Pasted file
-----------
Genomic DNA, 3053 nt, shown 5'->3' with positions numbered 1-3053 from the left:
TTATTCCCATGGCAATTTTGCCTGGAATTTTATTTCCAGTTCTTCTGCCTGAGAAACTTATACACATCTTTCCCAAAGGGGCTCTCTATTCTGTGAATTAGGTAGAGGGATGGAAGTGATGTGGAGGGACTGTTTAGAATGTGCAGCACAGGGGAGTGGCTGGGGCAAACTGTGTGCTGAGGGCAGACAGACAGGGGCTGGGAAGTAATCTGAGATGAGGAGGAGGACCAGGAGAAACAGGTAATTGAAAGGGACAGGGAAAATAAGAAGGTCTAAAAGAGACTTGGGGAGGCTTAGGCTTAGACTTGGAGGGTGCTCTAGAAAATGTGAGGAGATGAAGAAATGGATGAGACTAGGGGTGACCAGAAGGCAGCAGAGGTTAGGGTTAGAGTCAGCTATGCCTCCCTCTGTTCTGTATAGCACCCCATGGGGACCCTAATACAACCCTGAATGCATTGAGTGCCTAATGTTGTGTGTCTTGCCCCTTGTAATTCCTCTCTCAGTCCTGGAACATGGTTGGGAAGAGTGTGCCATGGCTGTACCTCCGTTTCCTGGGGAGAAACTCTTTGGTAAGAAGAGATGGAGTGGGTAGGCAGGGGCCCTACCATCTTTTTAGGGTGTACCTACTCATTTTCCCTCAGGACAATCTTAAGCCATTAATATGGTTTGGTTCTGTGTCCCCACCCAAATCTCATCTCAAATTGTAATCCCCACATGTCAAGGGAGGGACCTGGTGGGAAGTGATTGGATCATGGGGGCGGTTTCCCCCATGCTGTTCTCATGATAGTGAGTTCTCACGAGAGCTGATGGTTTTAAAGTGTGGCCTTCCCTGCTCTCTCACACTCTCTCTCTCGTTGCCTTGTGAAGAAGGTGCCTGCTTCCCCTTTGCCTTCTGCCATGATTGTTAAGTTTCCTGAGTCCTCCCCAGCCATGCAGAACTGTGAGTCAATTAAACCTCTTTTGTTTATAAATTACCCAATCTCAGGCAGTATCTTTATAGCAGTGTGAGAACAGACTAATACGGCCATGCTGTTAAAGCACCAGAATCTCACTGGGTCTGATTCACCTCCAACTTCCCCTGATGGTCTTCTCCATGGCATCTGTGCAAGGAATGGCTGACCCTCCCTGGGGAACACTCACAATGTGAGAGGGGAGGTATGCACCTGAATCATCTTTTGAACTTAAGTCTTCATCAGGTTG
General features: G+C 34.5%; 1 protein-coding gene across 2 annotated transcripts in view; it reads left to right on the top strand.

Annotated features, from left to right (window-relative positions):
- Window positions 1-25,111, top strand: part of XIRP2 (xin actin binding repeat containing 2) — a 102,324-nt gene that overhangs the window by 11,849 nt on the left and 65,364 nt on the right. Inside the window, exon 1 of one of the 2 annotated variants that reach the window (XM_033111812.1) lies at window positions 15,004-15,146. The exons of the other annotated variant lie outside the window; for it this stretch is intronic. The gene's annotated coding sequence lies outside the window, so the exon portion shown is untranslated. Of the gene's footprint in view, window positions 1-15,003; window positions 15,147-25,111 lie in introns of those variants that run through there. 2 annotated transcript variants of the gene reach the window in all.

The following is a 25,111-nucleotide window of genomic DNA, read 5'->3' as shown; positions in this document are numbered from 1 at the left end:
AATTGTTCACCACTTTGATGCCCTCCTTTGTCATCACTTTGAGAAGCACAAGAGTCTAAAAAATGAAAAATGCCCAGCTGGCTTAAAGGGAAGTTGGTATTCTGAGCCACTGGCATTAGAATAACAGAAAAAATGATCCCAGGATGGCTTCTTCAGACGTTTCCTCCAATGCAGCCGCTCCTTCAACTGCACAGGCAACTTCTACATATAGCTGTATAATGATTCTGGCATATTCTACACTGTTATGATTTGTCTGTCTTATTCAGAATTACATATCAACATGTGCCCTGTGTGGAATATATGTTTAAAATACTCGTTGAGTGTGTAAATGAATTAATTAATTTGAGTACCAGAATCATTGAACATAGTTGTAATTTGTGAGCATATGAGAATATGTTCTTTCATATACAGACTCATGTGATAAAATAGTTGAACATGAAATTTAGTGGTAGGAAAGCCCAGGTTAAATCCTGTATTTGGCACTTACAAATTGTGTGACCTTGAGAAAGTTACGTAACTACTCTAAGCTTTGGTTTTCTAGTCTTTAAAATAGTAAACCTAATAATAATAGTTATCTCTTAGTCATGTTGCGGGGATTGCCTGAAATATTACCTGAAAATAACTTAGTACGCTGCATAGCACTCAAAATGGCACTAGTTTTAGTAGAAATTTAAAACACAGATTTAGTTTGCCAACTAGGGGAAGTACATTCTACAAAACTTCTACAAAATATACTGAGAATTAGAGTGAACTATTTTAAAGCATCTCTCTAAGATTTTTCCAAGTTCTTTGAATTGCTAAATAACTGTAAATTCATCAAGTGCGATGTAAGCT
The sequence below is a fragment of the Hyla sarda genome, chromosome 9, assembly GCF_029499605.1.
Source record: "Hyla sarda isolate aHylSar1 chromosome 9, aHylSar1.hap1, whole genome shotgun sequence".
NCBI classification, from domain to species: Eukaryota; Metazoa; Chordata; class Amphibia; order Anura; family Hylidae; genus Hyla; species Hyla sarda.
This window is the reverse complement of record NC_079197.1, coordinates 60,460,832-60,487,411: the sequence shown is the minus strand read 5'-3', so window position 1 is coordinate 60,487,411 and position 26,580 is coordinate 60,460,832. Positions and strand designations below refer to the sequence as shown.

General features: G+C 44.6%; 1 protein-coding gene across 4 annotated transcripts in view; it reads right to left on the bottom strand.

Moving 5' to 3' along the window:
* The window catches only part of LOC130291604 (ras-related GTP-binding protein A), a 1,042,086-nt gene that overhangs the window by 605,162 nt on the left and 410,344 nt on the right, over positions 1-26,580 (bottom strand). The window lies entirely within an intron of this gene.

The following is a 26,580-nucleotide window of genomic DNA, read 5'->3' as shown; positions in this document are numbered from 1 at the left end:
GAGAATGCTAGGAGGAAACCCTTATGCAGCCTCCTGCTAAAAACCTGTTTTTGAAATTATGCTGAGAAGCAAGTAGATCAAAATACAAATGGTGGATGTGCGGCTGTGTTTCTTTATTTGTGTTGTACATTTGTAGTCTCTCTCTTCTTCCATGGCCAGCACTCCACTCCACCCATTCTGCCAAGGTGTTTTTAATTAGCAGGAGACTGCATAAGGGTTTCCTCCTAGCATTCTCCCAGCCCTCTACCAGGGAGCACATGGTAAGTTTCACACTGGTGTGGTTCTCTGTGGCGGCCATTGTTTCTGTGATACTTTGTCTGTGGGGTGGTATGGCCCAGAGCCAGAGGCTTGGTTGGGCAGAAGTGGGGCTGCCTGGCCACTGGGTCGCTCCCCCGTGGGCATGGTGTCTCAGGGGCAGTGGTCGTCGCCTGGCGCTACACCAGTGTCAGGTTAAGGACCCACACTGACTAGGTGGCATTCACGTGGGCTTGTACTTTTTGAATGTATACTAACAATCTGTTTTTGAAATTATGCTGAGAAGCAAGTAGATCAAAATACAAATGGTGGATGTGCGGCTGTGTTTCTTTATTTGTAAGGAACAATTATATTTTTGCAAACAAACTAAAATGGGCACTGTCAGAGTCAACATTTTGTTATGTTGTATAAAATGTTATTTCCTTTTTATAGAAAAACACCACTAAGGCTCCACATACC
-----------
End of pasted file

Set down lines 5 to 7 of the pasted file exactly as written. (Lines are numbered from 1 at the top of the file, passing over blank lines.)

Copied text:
- Window positions 1-25,111, top strand: part of XIRP2 (xin actin binding repeat containing 2) — a 102,324-nt gene that overhangs the window by 11,849 nt on the left and 65,364 nt on the right. Inside the window, exon 1 of one of the 2 annotated variants that reach the window (XM_033111812.1) lies at window positions 15,004-15,146. The exons of the other annotated variant lie outside the window; for it this stretch is intronic. The gene's annotated coding sequence lies outside the window, so the exon portion shown is untranslated. Of the gene's footprint in view, window positions 1-15,003; window positions 15,147-25,111 lie in introns of those variants that run through there. 2 annotated transcript variants of the gene reach the window in all.

The following is a 25,111-nucleotide window of genomic DNA, read 5'->3' as shown; positions in this document are numbered from 1 at the left end:
AATTGTTCACCACTTTGATGCCCTCCTTTGTCATCACTTTGAGAAGCACAAGAGTCTAAAAAATGAAAAATGCCCAGCTGGCTTAAAGGGAAGTTGGTATTCTGAGCCACTGGCATTAGAATAACAGAAAAAATGATCCCAGGATGGCTTCTTCAGACGTTTCCTCCAATGCAGCCGCTCCTTCAACTGCACAGGCAACTTCTACATATAGCTGTATAATGATTCTGGCATATTCTACACTGTTATGATTTGTCTGTCTTATTCAGAATTACATATCAACATGTGCCCTGTGTGGAATATATGTTTAAAATACTCGTTGAGTGTGTAAATGAATTAATTAATTTGAGTACCAGAATCATTGAACATAGTTGTAATTTGTGAGCATATGAGAATATGTTCTTTCATATACAGACTCATGTGATAAAATAGTTGAACATGAAATTTAGTGGTAGGAAAGCCCAGGTTAAATCCTGTATTTGGCACTTACAAATTGTGTGACCTTGAGAAAGTTACGTAACTACTCTAAGCTTTGGTTTTCTAGTCTTTAAAATAGTAAACCTAATAATAATAGTTATCTCTTAGTCATGTTGCGGGGATTGCCTGAAATATTACCTGAAAATAACTTAGTACGCTGCATAGCACTCAAAATGGCACTAGTTTTAGTAGAAATTTAAAACACAGATTTAGTTTGCCAACTAGGGGAAGTACATTCTACAAAACTTCTACAAAATATACTGAGAATTAGAGTGAACTATTTTAAAGCATCTCTCTAAGATTTTTCCAAGTTCTTTGAATTGCTAAATAACTGTAAATTCATCAAGTGCGATGTAAGCT